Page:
Veterinarians worry about their access to tranquilizer xylazine with new restrictions
ADRIAN FLORIDO, HOST:
Xylazine is a decades-old drug used to tranquilize large animals. Recently, drug dealers have been using it to increase the effects of illegal opioids with dangerous results. Some states are starting to crack down on the drug, but veterinarians are finding those restrictions are cumbersome for their practices. WYPR's Scott Maucione reports.
JUSTIN SABOTA: All right. Come on, Ernie.
UNIDENTIFIED PERSON #1: Come on, Ernie.
UNIDENTIFIED PERSON #2: Come on, Ern.
SABOTA: All right. Come on up.
(SOUNDBITE OF HORSE WHINNYING)
SABOTA: So, Scott, why don't come this way?
SCOTT MAUCIONE, BYLINE: Sure.
Veterinarian Dr. Justin Sabota is about to inject a drug similar to Xylazine in a horse named Ernie at a farm in Maryland. Within seconds, Ernie's head is drooping, and his body language becomes lethargic.
(SOUNDBITE OF HORSE SNORTING)
MAUCIONE: Ernie is getting electrical therapy on his back leg.
SABOTA: So sometimes I will give him more sedation than this, but he's a pretty good character. And we're going to kind of see how he - if I need to re-sedate him, I will.
(SOUNDBITE OF MACHINERY CLICKING)
MAUCIONE: The Drug Enforcement Administration found Xylazine in 11% of drug overdoses last month. The drug increases the effects of opioids but also causes sores and further depresses vital bodily functions. Sabota says he uses the drug on his horse patients often.
SABOTA: Now I'm going to try to lock it up a little bit more in my controlled drug box, if you will, just because of what's happening nationally.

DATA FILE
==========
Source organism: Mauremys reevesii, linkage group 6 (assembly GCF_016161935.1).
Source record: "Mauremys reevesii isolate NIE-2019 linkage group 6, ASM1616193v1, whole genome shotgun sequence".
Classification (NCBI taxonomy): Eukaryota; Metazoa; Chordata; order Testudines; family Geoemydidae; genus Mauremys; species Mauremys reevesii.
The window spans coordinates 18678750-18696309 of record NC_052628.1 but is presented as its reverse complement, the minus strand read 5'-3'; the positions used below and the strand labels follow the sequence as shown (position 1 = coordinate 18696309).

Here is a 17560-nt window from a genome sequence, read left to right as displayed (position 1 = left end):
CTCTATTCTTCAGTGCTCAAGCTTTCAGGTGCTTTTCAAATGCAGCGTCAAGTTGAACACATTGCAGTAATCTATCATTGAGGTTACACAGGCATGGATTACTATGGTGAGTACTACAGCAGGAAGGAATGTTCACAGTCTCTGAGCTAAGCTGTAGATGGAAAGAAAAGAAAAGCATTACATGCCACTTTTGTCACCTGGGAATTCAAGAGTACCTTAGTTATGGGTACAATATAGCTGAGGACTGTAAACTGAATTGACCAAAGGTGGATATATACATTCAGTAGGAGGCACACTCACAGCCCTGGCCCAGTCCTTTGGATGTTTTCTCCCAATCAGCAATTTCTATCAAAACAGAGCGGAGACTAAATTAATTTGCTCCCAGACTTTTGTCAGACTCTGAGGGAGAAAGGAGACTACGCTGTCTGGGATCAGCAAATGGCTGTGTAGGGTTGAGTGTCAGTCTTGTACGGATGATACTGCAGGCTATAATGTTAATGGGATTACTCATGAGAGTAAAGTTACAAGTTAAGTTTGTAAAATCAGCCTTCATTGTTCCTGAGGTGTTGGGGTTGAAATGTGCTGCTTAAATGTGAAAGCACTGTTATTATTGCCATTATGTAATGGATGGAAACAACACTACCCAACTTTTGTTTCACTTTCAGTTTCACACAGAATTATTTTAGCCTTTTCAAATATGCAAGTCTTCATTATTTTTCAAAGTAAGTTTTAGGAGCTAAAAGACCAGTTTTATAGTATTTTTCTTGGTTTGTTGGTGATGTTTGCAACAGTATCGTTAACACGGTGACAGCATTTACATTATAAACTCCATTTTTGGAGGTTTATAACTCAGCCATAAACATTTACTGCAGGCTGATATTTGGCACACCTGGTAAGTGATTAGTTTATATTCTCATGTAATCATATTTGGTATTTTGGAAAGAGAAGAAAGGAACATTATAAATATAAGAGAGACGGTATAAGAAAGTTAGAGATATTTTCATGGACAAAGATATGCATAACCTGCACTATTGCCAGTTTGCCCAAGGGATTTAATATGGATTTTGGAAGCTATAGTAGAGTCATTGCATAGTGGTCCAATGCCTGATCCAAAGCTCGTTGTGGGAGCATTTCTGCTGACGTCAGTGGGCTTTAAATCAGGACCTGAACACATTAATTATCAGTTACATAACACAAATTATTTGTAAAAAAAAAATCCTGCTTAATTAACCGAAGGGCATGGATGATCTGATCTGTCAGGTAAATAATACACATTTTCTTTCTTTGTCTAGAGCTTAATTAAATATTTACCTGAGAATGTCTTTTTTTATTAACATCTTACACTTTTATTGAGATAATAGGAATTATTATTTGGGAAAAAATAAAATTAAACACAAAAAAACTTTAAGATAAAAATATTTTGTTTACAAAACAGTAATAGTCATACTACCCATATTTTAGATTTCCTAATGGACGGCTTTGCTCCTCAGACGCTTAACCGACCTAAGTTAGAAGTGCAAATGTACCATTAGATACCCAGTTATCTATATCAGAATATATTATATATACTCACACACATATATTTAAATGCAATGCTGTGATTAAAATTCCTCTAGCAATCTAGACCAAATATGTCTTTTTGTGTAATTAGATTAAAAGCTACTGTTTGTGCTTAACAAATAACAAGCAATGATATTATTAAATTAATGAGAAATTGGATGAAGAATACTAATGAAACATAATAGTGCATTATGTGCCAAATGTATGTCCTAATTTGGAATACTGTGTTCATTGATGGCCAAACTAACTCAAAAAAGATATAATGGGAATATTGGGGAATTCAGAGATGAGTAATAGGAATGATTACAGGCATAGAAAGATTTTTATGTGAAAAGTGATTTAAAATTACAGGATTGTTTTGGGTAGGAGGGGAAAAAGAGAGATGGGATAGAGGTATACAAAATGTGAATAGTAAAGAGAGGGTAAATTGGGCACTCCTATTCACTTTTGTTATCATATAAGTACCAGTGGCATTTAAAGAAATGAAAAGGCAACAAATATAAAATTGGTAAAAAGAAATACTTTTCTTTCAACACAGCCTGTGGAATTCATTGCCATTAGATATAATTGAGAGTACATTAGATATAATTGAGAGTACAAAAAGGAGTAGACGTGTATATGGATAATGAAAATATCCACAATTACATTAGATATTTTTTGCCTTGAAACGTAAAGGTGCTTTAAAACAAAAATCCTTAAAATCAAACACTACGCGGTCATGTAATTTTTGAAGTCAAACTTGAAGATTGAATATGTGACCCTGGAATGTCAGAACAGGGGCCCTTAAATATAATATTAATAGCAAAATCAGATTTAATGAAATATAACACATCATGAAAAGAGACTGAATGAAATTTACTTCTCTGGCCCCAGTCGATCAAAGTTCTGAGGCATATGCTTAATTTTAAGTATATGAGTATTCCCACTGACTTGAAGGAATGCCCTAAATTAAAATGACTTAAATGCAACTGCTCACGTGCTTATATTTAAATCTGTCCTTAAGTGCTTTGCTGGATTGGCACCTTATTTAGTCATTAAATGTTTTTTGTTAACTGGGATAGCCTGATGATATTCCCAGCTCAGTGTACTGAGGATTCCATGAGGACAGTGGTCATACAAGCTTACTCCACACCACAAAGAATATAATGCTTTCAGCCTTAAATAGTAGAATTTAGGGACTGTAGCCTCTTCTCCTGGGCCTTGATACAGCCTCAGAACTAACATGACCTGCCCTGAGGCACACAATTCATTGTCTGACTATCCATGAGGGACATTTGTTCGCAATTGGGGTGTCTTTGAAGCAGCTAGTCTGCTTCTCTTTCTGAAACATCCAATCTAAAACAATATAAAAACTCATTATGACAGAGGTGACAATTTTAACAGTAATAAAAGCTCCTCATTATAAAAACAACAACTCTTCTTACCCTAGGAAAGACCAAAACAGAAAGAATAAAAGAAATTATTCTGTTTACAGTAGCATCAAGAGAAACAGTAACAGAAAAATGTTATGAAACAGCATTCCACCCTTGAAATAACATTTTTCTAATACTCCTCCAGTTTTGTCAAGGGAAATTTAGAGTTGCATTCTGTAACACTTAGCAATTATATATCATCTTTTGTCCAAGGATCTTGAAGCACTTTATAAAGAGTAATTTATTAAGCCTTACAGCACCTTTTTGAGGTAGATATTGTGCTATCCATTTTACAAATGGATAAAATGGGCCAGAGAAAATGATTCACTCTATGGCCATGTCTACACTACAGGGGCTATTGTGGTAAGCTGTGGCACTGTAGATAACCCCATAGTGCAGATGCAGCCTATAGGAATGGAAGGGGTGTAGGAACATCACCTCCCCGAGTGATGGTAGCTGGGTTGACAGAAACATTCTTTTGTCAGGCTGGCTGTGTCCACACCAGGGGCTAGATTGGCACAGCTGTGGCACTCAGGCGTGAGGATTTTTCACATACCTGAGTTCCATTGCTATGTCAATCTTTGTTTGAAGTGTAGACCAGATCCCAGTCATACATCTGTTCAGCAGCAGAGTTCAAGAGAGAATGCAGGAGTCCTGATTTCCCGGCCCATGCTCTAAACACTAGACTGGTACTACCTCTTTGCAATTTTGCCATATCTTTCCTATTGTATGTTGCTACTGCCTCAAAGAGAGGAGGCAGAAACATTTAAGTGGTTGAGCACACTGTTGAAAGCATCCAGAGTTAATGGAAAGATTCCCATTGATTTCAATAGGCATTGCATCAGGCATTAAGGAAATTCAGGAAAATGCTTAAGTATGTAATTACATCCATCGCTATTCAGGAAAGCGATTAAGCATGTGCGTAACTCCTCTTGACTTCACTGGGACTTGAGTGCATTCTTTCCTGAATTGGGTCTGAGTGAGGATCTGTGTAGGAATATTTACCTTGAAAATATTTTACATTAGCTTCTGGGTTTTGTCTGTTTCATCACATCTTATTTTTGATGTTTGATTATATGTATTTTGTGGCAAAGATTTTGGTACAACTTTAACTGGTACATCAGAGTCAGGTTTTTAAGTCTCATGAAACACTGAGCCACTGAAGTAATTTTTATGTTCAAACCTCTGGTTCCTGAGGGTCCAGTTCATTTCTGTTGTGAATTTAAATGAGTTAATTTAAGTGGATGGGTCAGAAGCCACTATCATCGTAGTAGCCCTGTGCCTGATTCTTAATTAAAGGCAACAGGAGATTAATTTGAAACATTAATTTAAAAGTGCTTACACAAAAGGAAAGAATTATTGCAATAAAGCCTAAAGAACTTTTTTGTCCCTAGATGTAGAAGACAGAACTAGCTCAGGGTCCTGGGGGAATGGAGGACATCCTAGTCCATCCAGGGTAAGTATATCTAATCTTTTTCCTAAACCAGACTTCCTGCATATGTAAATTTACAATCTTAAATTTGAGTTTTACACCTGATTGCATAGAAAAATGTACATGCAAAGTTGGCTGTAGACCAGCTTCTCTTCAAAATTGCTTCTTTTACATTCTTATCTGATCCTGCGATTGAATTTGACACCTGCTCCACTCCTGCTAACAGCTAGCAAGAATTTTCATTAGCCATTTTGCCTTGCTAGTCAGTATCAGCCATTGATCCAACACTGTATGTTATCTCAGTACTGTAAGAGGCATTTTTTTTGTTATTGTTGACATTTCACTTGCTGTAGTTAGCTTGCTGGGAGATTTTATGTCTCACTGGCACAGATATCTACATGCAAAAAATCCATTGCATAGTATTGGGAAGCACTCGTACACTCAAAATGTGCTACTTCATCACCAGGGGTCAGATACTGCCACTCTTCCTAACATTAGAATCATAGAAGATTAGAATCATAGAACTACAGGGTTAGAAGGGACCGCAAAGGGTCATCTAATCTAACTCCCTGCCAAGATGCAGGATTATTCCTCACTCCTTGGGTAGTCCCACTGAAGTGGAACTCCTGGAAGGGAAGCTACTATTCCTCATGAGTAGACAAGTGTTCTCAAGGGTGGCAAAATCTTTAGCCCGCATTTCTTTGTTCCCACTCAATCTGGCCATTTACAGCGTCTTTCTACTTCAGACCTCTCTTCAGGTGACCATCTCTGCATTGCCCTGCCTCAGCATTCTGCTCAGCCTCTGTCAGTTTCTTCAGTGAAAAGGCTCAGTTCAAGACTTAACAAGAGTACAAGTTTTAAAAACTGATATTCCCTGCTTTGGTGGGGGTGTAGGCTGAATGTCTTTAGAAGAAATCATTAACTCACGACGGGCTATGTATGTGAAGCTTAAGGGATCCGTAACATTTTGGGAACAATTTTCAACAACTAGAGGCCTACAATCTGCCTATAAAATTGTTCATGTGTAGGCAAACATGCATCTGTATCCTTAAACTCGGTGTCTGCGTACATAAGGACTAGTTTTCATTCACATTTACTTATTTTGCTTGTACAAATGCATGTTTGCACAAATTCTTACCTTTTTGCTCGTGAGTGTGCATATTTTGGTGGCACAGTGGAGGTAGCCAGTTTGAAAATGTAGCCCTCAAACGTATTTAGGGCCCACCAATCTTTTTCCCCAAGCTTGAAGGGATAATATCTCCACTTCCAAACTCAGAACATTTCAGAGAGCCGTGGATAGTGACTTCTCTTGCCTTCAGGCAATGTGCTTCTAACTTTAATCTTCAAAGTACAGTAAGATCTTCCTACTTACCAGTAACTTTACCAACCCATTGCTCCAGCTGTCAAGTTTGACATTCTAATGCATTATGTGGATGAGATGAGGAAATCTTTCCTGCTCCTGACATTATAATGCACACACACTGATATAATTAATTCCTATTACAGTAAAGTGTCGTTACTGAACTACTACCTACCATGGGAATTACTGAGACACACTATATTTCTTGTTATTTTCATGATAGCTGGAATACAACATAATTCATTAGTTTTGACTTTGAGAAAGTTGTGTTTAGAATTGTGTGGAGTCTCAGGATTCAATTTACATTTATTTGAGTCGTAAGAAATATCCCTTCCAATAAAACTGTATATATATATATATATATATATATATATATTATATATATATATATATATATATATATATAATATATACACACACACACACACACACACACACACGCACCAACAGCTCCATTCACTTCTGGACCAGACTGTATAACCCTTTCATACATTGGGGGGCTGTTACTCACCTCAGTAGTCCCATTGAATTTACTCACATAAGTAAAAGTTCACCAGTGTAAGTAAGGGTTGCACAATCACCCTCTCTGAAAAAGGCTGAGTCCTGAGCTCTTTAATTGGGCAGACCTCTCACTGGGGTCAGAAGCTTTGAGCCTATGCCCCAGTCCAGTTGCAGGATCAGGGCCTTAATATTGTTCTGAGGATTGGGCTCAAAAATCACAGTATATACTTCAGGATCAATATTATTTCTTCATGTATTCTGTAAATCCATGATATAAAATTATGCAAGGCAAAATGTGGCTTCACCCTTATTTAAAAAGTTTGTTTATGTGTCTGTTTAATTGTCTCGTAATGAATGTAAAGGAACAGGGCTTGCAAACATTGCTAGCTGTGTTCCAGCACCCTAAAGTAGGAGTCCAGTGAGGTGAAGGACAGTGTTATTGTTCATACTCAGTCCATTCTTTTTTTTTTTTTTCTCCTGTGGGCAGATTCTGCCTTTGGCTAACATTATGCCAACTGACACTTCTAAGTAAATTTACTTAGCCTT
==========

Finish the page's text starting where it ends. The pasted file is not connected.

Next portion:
MAUCIONE: Sabota is being extra cautious for now, but some states like Ohio and West Virginia have controlled the substance in an effort to reduce human consumption. But some vets say the tactic is placing an undue burden on them and may hurt animals in the long run. Dr. Eric Gordon is a large animal vet in Ohio, where the drug is controlled.
ERIC GORDON: Traditionally, that's one of those injectable products that I've kept right at the front of the drawer that's within the easiest reach because in some cases, you need that sedation effect very, very quickly.
MAUCIONE: Doctors must be registered and trained to use controlled substances. They must also properly store and dispose of them. That means reaching for Xylazine to quickly subdue a bucking bronco gets more complicated. If the animal is in danger of harming itself or the people around it, Gordon needs to go through a legally required two-lock system to access the drug. But that's not the only thing vets are concerned about as states put regulations on Xylazine. Dr. Jim Zeliff is a veterinarian who has a leadership role in the American Association of Equine Practitioners.
JIM ZELIFF: It greatly increases the cost both to us when we purchase the drug and to the owners when we use the drugs on their animals.
ZELIFF: He says his practice used Xylazine 400 times in the first quarter of 2023 for things like dental work, exams and other small procedures. Xylazine the safest and most cost-effective way to put most large animals in a daze, leaving vets with few alternatives. Some vets are even having trouble procuring the drug. One company has already said that controlling the substance would make it too expensive and unwieldy to market, ultimately increasing the cost for vets and animal owners or making it unavailable altogether. Ohio vet Dr. Eric Gordon also serves as the president of the state's Veterinary Medicine Association.
GORDON: I have talked to some veterinarians in Ohio that just discontinued dispensing Xylazine to their large animal clients because it's just a headache that they don't necessarily want to have to deal with down the road.
MAUCIONE: While some states have taken action on their own, the White House and Congress are currently looking at ways to walk the tightrope of restricting Xylazine while still making it available for veterinarians. For NPR News, I'm Scott Maucione in Baltimore.
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